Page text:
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Mara Hartmann
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mhartma@entergy.com

Entergy Mississippi Hurricane Katrina Costs: Paid in Full

09/28/2016

Charge to be removed from customers’ bills beginning today

JACKSON, Mississippi– In the aftermath of Hurricane Katrina, more than 300,000 Entergy Mississippi customers were in the dark. Power restoration took 11 days, engaged more than 4,200 linemen and support personnel and cost more than $89 million. That bill is now paid in full, and because of that, the $.74 charge will be removed from customer’s bills beginning today.

“Much like Katrina itself, the extent of the damage, and the large price tag on the restoration that came with it, came as a shock to everyone,” said Haley Fisackerly, Entergy Mississippi president and CEO. “Because restoration costs are considered a cost of providing electric service, they are paid for by customers. That’s why we sought a creative way to pay, so our customers would not see a spike in their bills.

That creative payment method involved working closely with elected officials to obtain federal grants and low-interest bonds from the state.

“We also knew that we had to be prepared in case a catastrophic event like this happened again. So we worked to create a storm reserve fund, to be used in the event of another Katrina-type storm.”

Working with Senator Thad Cochran, the company was able to secure a large portion of the costs through a federal Community Development Block Grant.  For the remainder of the costs, Entergy worked closely with then-governor Haley Barbour, then-state treasurer Tate Reeves, the Mississippi legislature, the Mississippi Public Service Commission and the Public Utilities Staff to allow the issuance of low interest bonds through the “Hurricane Katrina Electric Utility Customer Relief and Electric Utility System Restoration Act.” This allowed utilities to spread restoration costs over a longer period of time.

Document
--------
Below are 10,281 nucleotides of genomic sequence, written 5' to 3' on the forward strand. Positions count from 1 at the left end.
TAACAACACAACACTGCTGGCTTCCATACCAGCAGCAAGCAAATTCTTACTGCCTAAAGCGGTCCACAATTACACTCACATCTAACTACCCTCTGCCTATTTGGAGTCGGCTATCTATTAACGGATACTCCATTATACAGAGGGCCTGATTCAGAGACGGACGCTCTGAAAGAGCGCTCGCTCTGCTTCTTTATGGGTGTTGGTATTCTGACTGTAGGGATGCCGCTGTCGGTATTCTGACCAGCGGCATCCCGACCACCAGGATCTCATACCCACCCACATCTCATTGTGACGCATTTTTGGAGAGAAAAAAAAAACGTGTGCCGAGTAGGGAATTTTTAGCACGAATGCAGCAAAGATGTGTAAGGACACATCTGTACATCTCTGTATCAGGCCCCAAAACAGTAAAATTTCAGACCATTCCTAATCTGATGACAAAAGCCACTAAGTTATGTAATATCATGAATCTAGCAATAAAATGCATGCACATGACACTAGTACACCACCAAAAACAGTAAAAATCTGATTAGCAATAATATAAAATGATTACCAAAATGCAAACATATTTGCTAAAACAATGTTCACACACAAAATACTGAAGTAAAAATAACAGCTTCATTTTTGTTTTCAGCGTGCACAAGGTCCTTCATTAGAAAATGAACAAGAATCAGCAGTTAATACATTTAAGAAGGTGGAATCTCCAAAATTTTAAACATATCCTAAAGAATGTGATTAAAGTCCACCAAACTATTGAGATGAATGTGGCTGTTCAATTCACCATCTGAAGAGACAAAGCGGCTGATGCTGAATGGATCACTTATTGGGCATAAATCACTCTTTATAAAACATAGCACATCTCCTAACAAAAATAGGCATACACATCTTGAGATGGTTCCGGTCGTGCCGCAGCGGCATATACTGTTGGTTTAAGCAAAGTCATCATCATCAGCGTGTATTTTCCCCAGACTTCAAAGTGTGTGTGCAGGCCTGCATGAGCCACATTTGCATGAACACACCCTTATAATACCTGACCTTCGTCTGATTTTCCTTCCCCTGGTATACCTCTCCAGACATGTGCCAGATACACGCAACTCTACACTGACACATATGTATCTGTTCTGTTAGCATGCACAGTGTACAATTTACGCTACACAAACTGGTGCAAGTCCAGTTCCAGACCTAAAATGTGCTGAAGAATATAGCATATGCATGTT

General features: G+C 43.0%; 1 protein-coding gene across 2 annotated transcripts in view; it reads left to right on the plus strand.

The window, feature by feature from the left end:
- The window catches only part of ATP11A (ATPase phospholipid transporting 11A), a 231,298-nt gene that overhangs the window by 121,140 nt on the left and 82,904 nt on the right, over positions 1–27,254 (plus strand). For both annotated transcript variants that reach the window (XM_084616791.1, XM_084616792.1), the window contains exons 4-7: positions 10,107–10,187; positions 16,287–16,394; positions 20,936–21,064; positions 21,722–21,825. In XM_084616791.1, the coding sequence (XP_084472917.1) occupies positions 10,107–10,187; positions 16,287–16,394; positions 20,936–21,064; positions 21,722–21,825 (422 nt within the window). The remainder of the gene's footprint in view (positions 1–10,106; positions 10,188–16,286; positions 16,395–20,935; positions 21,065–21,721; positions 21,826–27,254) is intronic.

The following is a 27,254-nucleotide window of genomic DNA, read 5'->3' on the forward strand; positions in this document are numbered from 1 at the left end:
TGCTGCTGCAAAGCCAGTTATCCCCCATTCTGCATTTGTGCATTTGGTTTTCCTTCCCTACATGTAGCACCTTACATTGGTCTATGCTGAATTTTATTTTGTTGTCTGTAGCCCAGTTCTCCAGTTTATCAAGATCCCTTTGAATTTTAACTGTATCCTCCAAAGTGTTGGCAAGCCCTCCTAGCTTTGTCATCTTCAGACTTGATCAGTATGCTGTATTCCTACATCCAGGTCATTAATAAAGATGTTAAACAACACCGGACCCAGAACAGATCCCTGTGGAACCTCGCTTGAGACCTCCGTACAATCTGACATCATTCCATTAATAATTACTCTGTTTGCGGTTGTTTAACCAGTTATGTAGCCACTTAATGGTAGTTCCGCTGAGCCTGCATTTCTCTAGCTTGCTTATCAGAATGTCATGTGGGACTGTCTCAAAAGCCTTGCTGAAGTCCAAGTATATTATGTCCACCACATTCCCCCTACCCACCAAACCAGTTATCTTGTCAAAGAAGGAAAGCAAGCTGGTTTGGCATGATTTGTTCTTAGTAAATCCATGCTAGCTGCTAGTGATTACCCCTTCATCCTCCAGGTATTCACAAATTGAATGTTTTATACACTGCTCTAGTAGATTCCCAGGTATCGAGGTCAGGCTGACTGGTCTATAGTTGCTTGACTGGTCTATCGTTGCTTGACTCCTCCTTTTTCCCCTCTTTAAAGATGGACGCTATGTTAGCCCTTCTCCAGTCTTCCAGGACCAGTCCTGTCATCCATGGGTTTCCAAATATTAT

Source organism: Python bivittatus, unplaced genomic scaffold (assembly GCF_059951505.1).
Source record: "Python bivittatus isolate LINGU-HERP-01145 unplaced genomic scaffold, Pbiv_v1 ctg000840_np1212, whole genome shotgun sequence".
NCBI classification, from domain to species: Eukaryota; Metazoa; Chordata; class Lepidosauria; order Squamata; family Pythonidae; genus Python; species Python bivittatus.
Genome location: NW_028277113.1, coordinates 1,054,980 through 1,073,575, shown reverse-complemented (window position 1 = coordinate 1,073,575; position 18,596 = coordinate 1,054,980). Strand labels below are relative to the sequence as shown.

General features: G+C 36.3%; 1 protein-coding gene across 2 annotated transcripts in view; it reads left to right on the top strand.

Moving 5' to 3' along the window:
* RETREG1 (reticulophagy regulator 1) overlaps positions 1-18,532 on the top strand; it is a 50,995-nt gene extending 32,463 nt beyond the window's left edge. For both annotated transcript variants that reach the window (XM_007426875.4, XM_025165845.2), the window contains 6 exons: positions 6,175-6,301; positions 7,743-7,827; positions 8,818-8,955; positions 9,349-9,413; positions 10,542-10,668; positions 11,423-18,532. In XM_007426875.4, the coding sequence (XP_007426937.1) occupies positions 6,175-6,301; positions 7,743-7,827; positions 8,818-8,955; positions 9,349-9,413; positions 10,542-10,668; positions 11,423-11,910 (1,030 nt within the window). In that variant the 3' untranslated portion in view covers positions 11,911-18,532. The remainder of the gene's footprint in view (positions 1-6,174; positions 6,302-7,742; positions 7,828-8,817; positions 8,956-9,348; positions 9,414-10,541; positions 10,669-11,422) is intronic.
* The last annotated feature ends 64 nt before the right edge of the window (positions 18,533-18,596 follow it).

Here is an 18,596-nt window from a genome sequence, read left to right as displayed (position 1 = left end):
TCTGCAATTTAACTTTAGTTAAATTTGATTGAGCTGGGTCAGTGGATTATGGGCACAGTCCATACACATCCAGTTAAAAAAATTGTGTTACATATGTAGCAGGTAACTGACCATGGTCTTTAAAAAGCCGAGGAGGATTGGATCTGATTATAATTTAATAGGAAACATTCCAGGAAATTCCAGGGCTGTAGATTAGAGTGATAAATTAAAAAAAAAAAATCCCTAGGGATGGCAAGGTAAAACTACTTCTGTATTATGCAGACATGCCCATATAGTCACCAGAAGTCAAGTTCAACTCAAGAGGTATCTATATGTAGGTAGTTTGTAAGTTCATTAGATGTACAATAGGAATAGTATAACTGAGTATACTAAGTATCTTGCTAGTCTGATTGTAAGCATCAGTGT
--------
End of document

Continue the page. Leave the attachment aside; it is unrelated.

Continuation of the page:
At its peak, Entergy Mississippi saw more than 75 percent of its then-410,000 customers, sitting in the dark. There were 94 transmission line sections down, 98 substations out of service, approximately 2,000 poles down and more than 4,000 cross arms stripped off poles, along with 300 miles of conductor, transformers, arrestors, switches, reclosers, regulators and other equipment destroyed.

“The hard work and dedication of all the people who helped in this unprecedented restoration effort will never be forgotten, and we are forever thankful,” said Fisackerly. “And we also are grateful for the state’s leadership for working so well with us on financing options that made restoration costs manageable for our customers.”

Entergy Mississippi, Inc. provides electricity to approximately 445,000 customers in 45 counties. It is a subsidiary of Entergy Corporation. Entergy Corporation is an integrated energy company engaged primarily in electric power production and retail distribution operations. Entergy owns and operates power plants with approximately 30,000 megawatts of electric generating capacity, including nearly 10,000 megawatts of nuclear power. Entergy delivers electricity to 2.8 million utility customers in Arkansas, Louisiana, Mississippi and Texas. Entergy has annual revenues of more than $11.5 billion and more than 13,000 employees.

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